Gerberding Hall
Viewed from Odegaard Undergraduate Library in 1984, across Red Square
Former namesAdministration Building
General information
Architectural styleCollegiate Gothic
Town or citySeattle
CountryUnited States
Coordinates47°39′19″N 122°18′34″W / 47.65528°N 122.30944°W / 47.65528; -122.30944Coordinates: 47°39′19″N 122°18′34″W / 47.65528°N 122.30944°W / 47.65528; -122.30944
Named forWilliam Gerberding
OwnerUniversity of Washington
Design and construction
ArchitectVictor N. Jones and John T. Jacobsen

Gerberding Hall (formerly known as the Administration Building) is a building on the campus of the University of Washington in Seattle, United States.

History

The Administration Building was built in 1949 to house the University of Washington's administrative offices and was the first major structure erected on campus following World War II.[1][2] Constructed from a design by Victor N. Jones and John T. Jacobsen, it was built at a cost of $1,561,924.[1]

In 1995, the Administration Building was renamed Gerberding Hall in honor of former university president William Gerberding.[2] As of 2017, the building houses the office of the university's president.[3]

Design

The building's tower
The building's tower

Located abutting Red Square, and constructed entirely of cast stone, Gerberding Hall is built in the collegiate Gothic style with its characteristic elements including gargoyles, pointed arches, towers, and gabled roofs.[1] Along its parapets are 25 sculptures by Dudley Pratt representing different academic disciplines; for example, a figure of the god Neptune on the building's east gable is intended to represent oceanography and fisheries science.[1] The structure is dominated by a central, square tower.[1] On the face of each of its sides is engraved the keys of Phi Beta Kappa.[1] The tower itself, originally intended to serve as a belfry, did not fulfill that purpose until 2008.[1][4] In that year, a set of eight bells – the Gordon Stuart Peek Foundation Memorial Bells – was installed which were designed to be operated by change ringing.[3][4] A shield bearing the visage of Herbert Condon in relief and the words "Friend of Youth" sits over the exterior doorway to the tower.[1][a]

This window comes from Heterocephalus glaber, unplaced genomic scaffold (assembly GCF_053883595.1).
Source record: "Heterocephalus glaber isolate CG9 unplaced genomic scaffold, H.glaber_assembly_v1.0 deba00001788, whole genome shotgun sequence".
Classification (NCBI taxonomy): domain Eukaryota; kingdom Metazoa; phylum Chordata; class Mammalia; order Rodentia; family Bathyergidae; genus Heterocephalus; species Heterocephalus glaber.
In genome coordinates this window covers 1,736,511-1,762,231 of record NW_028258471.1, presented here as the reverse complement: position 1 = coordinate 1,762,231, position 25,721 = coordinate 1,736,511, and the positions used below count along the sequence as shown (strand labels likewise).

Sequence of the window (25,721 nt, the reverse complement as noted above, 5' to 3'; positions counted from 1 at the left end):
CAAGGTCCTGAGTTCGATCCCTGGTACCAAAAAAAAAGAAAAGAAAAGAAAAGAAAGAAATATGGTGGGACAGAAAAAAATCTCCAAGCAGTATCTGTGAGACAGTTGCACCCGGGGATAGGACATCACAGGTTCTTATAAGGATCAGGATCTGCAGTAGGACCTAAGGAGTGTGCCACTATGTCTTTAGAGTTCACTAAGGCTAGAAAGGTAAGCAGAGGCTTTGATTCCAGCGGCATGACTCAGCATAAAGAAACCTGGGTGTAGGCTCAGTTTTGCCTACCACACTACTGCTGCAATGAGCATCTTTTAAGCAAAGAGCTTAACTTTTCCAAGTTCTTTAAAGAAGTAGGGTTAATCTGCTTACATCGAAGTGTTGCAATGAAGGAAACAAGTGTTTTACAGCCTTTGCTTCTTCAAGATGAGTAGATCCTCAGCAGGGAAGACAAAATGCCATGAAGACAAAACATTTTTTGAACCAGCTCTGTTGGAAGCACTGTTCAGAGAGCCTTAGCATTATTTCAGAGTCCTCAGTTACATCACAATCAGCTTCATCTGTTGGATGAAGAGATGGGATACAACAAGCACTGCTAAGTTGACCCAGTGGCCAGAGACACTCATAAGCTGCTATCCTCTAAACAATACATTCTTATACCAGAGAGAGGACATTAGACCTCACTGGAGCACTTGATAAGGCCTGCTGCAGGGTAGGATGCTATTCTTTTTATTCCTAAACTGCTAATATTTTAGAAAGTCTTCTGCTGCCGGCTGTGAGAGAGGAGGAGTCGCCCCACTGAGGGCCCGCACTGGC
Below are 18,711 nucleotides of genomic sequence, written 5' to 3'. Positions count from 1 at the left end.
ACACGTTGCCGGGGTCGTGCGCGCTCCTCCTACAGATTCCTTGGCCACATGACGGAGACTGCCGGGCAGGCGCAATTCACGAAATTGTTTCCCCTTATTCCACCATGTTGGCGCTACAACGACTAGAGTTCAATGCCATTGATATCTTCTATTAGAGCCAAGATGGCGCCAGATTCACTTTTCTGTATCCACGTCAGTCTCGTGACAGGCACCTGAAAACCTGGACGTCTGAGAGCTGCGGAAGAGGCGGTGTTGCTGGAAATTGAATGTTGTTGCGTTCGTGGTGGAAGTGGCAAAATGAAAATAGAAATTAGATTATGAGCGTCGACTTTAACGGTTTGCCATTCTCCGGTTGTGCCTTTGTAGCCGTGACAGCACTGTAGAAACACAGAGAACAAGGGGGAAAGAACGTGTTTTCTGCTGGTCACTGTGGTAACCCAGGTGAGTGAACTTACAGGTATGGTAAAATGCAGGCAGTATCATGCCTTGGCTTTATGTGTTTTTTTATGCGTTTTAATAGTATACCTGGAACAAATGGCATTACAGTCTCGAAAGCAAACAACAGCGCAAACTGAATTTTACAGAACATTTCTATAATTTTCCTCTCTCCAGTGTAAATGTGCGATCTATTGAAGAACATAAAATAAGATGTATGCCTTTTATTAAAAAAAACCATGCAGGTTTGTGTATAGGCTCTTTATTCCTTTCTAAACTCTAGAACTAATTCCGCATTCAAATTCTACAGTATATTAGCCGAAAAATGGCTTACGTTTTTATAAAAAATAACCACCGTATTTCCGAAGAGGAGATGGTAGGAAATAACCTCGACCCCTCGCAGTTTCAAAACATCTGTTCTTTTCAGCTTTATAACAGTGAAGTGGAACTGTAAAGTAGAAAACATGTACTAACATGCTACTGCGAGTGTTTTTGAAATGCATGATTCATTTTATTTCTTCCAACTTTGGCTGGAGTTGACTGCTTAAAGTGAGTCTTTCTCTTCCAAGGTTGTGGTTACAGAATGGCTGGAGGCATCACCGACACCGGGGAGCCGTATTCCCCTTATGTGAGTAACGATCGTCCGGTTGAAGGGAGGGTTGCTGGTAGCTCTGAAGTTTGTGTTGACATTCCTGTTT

Other sculptures on the building's exterior include a Siberian Husky and a man wearing academic gowns holding an adding machine and a money bag.[1]

The interior consists of two, three-story wings set at different ground levels, hinged at the central tower.[5]

Gallery

Notes

  1. ^ Condon was the university's longtime dean of students.[1]

References

  1. ^ a b c d e f g h i j Johnston, Norman (1995). The Fountain and the Mountain. Documentary Book Publishers. pp. 110-111. ISBN 0935503153.
  2. ^ a b Hall, Jessica (September 3, 2014). "UW Then & Now". washington.edu. University of Washington. Retrieved March 27, 2018.
  3. ^ a b "Visit Seattle and the UW" (PDF). washington.edu. University of Washington. Retrieved February 17, 2018.
  4. ^ a b Quinton, Molly (November 27, 2017). "Kane Hall bells fulfill dream of UW alum". Daily of the University of Washington. Retrieved February 17, 2018.
  5. ^ "Historic Resources Survey and Inventory of the University of Washington Seattle Campus" (PDF). seattle.gov. City of Seattle. Retrieved February 17, 2018.